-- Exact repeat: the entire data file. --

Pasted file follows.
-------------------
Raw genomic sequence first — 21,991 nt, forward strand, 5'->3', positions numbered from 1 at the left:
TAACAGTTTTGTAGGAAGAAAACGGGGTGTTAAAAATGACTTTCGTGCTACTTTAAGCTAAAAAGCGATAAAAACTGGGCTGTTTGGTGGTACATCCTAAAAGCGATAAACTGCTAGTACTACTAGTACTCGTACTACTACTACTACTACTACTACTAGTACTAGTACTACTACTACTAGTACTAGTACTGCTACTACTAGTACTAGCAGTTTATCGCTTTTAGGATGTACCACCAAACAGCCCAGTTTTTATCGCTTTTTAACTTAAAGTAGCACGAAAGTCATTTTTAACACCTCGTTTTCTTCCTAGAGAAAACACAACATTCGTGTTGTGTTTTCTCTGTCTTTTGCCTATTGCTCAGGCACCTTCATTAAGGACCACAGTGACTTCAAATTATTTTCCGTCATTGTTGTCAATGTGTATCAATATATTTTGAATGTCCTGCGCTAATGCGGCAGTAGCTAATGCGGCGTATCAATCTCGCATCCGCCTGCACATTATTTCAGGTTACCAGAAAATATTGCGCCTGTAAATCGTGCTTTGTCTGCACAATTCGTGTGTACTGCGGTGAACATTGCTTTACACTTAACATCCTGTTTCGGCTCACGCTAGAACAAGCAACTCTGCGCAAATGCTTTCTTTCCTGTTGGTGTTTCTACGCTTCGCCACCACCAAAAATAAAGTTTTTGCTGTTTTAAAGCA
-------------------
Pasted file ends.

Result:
Raw genomic sequence first — 21,991 nt, forward strand, 5'->3', positions numbered from 1 at the left:
TAACAGTTTTGTAGGAAGAAAACGGGGTGTTAAAAATGACTTTCGTGCTACTTTAAGCTAAAAAGCGATAAAAACTGGGCTGTTTGGTGGTACATCCTAAAAGCGATAAACTGCTAGTACTACTAGTACTCGTACTACTACTACTACTACTACTACTAGTACTAGTACTACTACTACTAGTACTAGTACTGCTACTACTAGTACTAGCAGTTTATCGCTTTTAGGATGTACCACCAAACAGCCCAGTTTTTATCGCTTTTTAACTTAAAGTAGCACGAAAGTCATTTTTAACACCTCGTTTTCTTCCTAGAGAAAACACAACATTCGTGTTGTGTTTTCTCTGTCTTTTGCCTATTGCTCAGGCACCTTCATTAAGGACCACAGTGACTTCAAATTATTTTCCGTCATTGTTGTCAATGTGTATCAATATATTTTGAATGTCCTGCGCTAATGCGGCAGTAGCTAATGCGGCGTATCAATCTCGCATCCGCCTGCACATTATTTCAGGTTACCAGAAAATATTGCGCCTGTAAATCGTGCTTTGTCTGCACAATTCGTGTGTACTGCGGTGAACATTGCTTTACACTTAACATCCTGTTTCGGCTCACGCTAGAACAAGCAACTCTGCGCAAATGCTTTCTTTCCTGTTGGTGTTTCTACGCTTCGCCACCACCAAAAATAAAGTTTTTGCTGTTTTAAAGCA